Over the road lies a tavern and a half-way house, The Old Mill. I never go in there, where there are lights and noise and many people. I am strongest in the cold dark and loneliness. I am old enough now to move freely in the light of day, but I cannot travel far. The light blinds me and the heat blisters my skin. I do not live as you do. I did, a long time ago. I have no desire to return to your world, my life a slave to death. I am the master of death, and I have been master of all so long I would be master still, or at least, none should be master of me. I came before your life was begat and will be here long after your life has faded away.
Life fears dark. In it humans are blind and confused. I celebrate the dark, for it is there that I am strongest and my mastery over all life and death is at its most potent. It is in the dark that I go hunting. I stalk my prey as a wolf does, moving noiselessly behind groups, slinking from shadow to shadow, watching, waiting for the one that goes off on his or her own. I watch people for a long time before I stake out the most promising target. I choose with care – the one that no one will look for. Someone who won’t be missed. It thrills me when they run. The chase whets the appetite, and reminds me of how weak and slow humans are, and how powerful I have become now that I am no longer human. I don’t let them see me for long, just a shadow, just to unsettle them first. I let them calm down before I move again. Sometimes, during the chase, I let them get ahead, let them think they’re safe, but I am always in complete control. Ultimately, I win, I feed, and the human dies. I have no cause for remorse, for it is the natural order of things that only the strongest survives. The predator feasts and the prey perishes. Guilt and pity are tools used by the weak to blackmail the strong, but the strongest must be immune to blackmail.
I went hunting some nights ago. It wasn’t hunger, but rather boredom, that drove me out that night. It was a strange, quiet night, and I was surprised to find myself looking longingly at the town, wishing, for the first time in over five hundred years, for some company. Two or three young couples departed and I had not the heart to go after them. I am not usually held back by such foolish sentiment – if I was I would have starved long ago. We don’t starve quickly, as humans do. If we deny ourselves blood we enter a torment that lasts centuries, a torment so terrible it steals our very minds away. Starvation is the only thing an immortal fears.
That night, I retreated to the Black Pit to rid myself of this strange mood. When I first came to this place, many many moons ago, I had a vampire love. We parted ways after a few centuries, because like all predators, we prefer to hunt alone. One night we took several young maidens and made a feast of them there, on the shores of the obsidian-black lake the local people avoided, because of its cold and isolated spot. Lost in the foolishness called passion, we did not remove the maidens after our feast. Their mangled bodies were found the next morning, but we, the culprits, were not. The villagers imagined that the lake itself, “the lake of death” as they called it, housed an evil spirit, and they avoid it. I have such an affection for the place that from time to time I take care to leave another body there to prevent the myth from dying out, and to prevent the humans invading my secret place.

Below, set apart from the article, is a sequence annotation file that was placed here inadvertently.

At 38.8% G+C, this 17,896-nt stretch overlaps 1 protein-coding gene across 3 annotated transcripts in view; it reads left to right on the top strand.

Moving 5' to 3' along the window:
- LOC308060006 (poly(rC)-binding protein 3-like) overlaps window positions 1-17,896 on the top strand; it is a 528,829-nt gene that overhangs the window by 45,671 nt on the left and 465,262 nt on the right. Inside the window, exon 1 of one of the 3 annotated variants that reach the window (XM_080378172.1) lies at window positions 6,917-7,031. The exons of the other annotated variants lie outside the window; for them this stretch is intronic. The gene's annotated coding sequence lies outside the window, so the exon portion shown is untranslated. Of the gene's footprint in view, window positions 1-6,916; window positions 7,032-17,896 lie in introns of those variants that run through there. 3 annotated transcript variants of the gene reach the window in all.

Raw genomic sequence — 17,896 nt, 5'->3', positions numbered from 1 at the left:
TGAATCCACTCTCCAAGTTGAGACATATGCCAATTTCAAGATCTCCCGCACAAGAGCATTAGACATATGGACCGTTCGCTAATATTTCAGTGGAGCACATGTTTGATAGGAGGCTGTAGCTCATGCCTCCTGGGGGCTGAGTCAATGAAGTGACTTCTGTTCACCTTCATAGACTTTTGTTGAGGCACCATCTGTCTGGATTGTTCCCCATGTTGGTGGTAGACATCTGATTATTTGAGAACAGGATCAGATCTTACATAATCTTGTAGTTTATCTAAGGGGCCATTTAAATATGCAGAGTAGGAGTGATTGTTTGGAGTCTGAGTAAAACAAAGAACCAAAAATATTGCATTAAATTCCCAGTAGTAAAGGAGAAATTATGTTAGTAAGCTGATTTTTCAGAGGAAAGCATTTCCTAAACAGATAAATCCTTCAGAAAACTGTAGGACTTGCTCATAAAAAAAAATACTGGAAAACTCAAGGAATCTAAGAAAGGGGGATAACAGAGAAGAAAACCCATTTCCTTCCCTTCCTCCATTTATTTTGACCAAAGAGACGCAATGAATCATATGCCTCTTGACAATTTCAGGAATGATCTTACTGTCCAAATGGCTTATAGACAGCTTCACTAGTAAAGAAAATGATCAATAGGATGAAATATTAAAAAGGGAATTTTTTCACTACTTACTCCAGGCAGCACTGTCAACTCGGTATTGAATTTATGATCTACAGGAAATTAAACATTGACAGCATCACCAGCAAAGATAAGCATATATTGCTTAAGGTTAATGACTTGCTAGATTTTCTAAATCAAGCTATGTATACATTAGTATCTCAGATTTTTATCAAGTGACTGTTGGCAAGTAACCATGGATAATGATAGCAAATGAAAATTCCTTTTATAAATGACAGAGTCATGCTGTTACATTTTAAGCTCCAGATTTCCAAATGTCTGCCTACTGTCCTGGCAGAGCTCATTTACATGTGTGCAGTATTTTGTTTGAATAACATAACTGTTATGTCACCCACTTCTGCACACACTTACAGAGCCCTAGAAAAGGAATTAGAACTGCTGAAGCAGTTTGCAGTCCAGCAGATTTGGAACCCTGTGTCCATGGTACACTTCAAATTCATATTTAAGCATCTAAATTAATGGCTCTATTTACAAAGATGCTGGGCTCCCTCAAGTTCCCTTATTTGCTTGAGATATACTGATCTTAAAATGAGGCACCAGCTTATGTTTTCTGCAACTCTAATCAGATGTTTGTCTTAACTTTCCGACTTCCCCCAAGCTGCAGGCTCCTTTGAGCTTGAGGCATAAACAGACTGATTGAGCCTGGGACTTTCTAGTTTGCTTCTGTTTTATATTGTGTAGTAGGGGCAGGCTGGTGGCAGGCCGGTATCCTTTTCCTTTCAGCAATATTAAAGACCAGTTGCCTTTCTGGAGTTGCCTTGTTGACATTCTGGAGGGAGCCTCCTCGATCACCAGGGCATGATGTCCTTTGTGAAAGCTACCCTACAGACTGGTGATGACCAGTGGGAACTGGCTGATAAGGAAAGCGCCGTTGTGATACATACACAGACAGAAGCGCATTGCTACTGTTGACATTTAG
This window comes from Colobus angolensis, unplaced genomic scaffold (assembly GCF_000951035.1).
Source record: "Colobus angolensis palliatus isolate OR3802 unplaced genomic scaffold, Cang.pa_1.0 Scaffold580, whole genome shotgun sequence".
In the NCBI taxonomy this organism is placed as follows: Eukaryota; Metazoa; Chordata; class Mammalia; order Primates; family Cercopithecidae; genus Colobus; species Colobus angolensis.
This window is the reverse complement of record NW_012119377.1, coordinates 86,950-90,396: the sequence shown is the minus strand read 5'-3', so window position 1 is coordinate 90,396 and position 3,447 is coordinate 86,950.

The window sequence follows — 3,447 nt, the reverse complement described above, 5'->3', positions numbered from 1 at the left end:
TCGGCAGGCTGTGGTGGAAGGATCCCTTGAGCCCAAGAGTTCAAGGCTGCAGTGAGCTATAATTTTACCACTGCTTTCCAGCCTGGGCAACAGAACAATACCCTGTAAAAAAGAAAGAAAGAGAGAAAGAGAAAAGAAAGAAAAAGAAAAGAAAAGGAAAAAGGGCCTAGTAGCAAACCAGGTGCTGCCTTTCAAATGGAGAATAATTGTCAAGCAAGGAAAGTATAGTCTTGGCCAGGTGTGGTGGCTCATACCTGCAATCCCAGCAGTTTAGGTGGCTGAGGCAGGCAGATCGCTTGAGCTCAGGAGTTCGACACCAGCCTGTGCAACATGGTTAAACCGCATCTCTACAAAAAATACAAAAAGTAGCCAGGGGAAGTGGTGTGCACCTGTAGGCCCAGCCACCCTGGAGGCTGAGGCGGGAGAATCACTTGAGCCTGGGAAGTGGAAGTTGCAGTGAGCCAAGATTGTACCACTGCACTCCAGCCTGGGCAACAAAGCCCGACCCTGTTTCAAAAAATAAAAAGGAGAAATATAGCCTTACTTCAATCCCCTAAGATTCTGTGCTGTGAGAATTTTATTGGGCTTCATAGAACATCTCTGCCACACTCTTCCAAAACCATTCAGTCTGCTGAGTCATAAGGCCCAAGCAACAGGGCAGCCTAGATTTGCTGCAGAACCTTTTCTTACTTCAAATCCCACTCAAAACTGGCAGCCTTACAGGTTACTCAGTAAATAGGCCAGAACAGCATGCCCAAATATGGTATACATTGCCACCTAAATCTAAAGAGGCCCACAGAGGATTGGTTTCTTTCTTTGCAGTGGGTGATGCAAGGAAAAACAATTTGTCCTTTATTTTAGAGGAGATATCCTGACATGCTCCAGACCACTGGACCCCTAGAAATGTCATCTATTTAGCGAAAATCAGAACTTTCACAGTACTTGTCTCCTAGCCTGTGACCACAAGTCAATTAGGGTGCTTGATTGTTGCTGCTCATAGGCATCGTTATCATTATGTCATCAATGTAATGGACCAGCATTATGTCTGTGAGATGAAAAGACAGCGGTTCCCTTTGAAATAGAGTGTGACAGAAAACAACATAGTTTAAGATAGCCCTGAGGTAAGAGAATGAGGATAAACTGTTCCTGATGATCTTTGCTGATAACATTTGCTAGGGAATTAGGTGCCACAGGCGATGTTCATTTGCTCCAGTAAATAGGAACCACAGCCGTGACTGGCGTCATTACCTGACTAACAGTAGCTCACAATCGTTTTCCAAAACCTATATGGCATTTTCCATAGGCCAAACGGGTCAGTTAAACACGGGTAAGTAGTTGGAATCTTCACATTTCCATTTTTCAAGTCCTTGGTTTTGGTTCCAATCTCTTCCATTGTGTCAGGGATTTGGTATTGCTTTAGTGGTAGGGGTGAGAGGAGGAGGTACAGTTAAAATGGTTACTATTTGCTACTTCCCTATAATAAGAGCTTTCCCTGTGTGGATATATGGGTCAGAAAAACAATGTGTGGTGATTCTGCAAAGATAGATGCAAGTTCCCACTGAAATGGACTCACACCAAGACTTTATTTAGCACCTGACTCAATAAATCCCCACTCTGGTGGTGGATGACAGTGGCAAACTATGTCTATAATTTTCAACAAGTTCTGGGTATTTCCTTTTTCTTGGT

I dived to the bottom of the dark water, a journey of several minutes no human could survive. Their feeble lungs would whimper for oxygen, their feeble eyes could not pierce the blackness of the night water as mine do, and their feeble hearts could not withstand the icy cold which I crave. By the time I emerged from the dark water, I was restored to myself, a predator once again. All foolish, wasteful sentiment for humanity and company had been purged. And I was hungry.
I returned to the prime spot, the roof above The Old Mill, and I waited. I didn’t want to hunt or chase, I just needed easy prey to quell my appetite. Before long, she came out. A young woman on her own, in tears. So much the better. Humans who leave public houses alone and with tears in their eyes are the easiest prey of all. They don’t try to resist. Their loneliness drains the fight from them. I languidly stalked her from street to street, bored, waiting for the opportune moment. As soon as she was alone I attacked in a storm of speed and fury, pouncing to land at her feet, snatching her throat before she had time to run, my hand tightening to crush her scream as my face contorted into its hideous feeding mask, her weak human body trapped against the stone wall as my fangs poised to strike. I looked into her eyes.
There’s beauty in tears, loveliness in terror and charm in despair. I am no stranger to any of these, but something in her eyes moved me in a way I have not been moved since I was human, something that stabbed through the heart I thought had long since stopped beating.
I was mesmerized by her eyes, twin pools of light and innocence set in a face so lovely that everything I had once thought beautiful faded into the mundane. I have lived three thousand years, and seen and remembered much. How can it be then that one face can drive out all other thoughts, all other memories? Dimly I was aware that my features had retreated back into their human mask. I wondered how my face looked to a human, touched her cheek and wondered how a human could be so perfect. I tried to speak but could not and instead our roles were reversed and I, the hunter, fled from my prey.
I have no desire to taste blood anymore. Every night this week I have watched and waited in the shadows above The Old Mill. But not to feed, or for the thrill of the chase. An other, more painful wish drives me. I only desire to see her again.